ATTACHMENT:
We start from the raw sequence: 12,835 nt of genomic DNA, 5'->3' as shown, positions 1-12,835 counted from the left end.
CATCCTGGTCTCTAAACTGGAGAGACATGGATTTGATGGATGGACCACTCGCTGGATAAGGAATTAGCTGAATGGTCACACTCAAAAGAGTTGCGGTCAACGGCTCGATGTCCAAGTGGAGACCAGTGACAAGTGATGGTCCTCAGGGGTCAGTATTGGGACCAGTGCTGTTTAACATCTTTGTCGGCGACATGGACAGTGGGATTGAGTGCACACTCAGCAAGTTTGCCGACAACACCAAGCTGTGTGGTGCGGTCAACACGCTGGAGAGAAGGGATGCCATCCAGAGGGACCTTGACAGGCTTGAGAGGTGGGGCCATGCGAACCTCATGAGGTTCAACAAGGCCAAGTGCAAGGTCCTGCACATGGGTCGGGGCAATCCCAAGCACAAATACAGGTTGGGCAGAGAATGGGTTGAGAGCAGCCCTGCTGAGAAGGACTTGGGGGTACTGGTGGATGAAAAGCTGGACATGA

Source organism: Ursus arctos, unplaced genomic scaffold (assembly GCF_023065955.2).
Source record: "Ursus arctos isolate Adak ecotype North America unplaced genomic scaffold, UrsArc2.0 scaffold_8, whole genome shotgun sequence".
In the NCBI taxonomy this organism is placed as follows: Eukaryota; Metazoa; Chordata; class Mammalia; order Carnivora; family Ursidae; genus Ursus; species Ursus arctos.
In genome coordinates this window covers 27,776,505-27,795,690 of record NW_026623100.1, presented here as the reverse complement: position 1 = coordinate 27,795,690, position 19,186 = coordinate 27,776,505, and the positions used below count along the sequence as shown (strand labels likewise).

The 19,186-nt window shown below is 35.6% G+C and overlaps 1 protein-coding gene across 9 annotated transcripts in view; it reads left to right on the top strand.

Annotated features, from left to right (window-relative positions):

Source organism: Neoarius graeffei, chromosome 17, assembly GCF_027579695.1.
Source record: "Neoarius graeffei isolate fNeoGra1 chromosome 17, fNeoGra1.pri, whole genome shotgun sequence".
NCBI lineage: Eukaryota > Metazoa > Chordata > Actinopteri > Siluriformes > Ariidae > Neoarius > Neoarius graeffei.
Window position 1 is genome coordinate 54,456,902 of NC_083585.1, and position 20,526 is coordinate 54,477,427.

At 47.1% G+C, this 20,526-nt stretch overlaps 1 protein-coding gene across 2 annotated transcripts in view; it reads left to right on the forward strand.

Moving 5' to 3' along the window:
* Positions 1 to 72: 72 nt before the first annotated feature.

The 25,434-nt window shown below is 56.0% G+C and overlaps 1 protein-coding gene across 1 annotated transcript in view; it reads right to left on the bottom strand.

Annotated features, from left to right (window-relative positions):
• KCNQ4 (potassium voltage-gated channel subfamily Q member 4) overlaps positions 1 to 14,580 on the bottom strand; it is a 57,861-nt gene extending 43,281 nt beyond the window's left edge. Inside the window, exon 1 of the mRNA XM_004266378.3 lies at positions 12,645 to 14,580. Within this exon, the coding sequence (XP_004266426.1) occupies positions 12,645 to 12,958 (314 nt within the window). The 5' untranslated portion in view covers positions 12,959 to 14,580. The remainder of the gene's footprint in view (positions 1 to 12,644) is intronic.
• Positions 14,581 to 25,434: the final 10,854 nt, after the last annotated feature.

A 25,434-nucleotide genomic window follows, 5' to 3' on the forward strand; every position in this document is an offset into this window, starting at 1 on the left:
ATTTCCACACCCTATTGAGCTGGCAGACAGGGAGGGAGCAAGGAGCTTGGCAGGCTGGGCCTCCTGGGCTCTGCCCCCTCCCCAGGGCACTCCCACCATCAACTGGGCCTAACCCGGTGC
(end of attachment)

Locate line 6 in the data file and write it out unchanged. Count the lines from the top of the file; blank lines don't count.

In genome coordinates this window covers 27,776,505-27,795,690 of record NW_026623100.1, presented here as the reverse complement: position 1 = coordinate 27,795,690, position 19,186 = coordinate 27,776,505, and the positions used below count along the sequence as shown (strand labels likewise).